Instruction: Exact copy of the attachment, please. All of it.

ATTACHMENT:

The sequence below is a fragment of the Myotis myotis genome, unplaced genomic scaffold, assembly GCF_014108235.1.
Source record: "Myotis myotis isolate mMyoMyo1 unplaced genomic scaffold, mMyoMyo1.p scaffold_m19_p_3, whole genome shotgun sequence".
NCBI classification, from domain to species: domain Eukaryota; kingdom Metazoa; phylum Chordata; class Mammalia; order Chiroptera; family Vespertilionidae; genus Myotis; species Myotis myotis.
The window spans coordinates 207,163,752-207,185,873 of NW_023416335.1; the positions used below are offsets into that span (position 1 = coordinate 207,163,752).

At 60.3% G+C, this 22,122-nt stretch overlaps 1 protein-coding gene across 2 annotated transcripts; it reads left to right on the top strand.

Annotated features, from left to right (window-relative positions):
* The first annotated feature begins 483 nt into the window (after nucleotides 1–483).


The sequence below is a fragment of the Myotis myotis genome, unplaced genomic scaffold, assembly GCF_014108235.1.
Source record: "Myotis myotis isolate mMyoMyo1 unplaced genomic scaffold, mMyoMyo1.p scaffold_m19_p_3, whole genome shotgun sequence".
NCBI classification, from domain to species: domain Eukaryota; kingdom Metazoa; phylum Chordata; class Mammalia; order Chiroptera; family Vespertilionidae; genus Myotis; species Myotis myotis.
The window spans coordinates 207,163,752-207,185,873 of NW_023416335.1; the positions used below are offsets into that span (position 1 = coordinate 207,163,752).

At 60.3% G+C, this 22,122-nt stretch overlaps 1 protein-coding gene across 2 annotated transcripts; it reads left to right on the top strand.

Annotated features, from left to right (window-relative positions):
* The first annotated feature begins 483 nt into the window (after nucleotides 1–483).